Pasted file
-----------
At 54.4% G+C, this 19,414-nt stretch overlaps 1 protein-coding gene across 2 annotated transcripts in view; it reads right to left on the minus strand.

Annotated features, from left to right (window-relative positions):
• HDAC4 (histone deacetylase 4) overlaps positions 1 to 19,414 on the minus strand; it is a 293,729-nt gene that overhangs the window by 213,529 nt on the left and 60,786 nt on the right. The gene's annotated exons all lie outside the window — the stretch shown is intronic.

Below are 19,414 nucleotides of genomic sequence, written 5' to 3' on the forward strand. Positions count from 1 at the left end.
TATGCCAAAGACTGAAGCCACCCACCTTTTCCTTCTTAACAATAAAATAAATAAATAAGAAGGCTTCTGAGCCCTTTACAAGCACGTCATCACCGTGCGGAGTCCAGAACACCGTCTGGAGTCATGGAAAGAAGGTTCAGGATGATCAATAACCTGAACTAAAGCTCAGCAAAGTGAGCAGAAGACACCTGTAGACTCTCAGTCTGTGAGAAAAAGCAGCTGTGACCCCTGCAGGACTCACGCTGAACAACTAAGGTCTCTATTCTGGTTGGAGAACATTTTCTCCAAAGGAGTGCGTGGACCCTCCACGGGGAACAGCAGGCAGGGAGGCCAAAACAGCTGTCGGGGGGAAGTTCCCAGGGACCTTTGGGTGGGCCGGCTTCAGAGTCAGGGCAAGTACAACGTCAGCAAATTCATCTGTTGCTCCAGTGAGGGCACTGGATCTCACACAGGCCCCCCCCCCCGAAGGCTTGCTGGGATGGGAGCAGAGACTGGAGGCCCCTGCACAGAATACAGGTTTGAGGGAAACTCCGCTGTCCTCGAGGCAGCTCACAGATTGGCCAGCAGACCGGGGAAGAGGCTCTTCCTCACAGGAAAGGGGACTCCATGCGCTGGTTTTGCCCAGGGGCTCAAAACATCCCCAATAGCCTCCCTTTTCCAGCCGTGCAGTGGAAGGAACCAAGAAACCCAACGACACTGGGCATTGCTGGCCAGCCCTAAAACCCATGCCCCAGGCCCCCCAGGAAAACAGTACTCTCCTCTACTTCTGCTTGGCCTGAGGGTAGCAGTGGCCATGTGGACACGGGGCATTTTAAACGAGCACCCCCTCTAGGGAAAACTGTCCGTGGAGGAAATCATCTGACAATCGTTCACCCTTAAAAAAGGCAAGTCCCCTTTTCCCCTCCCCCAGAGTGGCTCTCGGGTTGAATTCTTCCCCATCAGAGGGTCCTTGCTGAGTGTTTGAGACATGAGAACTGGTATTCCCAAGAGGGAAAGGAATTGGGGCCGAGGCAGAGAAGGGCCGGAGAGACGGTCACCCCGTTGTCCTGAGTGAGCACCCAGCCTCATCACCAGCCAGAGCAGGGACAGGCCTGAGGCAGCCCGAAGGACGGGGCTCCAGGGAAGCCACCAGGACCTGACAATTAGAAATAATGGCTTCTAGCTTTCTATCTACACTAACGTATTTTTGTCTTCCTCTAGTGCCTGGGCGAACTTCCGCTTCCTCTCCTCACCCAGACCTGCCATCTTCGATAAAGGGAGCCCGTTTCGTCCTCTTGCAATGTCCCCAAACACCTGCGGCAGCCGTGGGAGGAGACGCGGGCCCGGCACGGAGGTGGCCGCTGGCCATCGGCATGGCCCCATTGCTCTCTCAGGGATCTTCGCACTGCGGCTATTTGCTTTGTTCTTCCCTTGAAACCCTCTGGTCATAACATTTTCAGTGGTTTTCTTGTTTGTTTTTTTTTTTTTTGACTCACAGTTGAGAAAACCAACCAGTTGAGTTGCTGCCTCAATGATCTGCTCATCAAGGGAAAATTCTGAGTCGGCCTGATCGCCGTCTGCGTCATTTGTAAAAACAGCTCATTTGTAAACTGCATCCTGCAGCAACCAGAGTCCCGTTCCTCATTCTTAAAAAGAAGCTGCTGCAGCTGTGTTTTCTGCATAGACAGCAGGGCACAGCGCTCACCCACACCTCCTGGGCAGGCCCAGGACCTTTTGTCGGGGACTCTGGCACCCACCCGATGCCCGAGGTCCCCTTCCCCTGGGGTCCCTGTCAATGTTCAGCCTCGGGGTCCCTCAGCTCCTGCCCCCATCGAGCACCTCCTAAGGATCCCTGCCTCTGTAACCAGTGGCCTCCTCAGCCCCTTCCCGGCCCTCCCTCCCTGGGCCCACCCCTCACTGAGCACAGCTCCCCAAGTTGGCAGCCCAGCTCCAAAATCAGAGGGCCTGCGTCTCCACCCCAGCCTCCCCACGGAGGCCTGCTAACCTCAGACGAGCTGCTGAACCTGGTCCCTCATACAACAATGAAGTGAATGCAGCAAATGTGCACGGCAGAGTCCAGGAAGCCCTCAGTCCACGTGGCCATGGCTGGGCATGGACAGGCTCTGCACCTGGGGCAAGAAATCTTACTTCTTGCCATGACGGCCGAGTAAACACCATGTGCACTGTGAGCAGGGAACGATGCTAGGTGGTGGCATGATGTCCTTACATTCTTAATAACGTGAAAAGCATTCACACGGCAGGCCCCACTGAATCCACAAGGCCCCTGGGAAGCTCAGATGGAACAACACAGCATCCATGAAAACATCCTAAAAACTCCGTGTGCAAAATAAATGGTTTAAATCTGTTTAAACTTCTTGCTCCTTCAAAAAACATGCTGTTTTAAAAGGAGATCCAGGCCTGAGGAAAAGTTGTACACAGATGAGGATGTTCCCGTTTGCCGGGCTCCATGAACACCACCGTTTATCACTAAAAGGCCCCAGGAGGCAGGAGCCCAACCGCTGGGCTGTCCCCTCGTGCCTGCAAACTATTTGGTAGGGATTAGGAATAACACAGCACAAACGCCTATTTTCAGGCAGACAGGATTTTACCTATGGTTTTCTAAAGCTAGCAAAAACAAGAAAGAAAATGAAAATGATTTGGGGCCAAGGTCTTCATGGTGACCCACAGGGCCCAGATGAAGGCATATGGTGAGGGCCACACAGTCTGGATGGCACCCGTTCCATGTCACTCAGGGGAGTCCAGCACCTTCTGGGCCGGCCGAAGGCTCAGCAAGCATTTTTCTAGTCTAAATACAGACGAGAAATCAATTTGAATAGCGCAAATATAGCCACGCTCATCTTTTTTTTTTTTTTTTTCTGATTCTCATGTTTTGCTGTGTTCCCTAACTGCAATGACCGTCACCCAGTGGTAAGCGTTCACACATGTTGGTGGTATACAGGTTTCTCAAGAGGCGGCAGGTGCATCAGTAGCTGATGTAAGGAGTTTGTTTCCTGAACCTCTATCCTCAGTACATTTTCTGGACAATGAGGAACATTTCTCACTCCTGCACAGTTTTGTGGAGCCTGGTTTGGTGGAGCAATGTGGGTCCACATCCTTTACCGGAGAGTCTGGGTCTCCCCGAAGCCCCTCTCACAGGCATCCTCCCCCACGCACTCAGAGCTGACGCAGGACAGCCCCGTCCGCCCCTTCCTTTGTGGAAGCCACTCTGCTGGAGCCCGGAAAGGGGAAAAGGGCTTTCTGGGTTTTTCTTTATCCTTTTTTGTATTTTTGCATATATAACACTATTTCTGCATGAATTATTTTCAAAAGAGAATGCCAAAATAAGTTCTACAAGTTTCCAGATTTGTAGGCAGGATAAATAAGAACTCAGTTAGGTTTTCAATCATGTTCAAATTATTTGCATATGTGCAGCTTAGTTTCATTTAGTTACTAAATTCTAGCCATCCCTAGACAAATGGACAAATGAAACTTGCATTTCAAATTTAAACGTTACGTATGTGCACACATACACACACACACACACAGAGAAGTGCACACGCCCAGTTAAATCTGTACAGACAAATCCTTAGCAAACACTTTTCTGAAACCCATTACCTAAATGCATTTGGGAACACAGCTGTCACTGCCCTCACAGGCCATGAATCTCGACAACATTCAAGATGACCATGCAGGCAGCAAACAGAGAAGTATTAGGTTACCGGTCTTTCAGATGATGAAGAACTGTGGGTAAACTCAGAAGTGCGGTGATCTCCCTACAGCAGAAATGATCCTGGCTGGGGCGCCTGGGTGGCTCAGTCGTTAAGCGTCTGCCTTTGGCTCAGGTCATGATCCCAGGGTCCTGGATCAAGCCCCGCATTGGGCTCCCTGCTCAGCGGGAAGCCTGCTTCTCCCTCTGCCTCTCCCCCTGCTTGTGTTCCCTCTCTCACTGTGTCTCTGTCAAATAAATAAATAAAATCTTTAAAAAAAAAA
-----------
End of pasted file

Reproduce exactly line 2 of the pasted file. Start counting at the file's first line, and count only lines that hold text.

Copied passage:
Annotated features, from left to right (window-relative positions):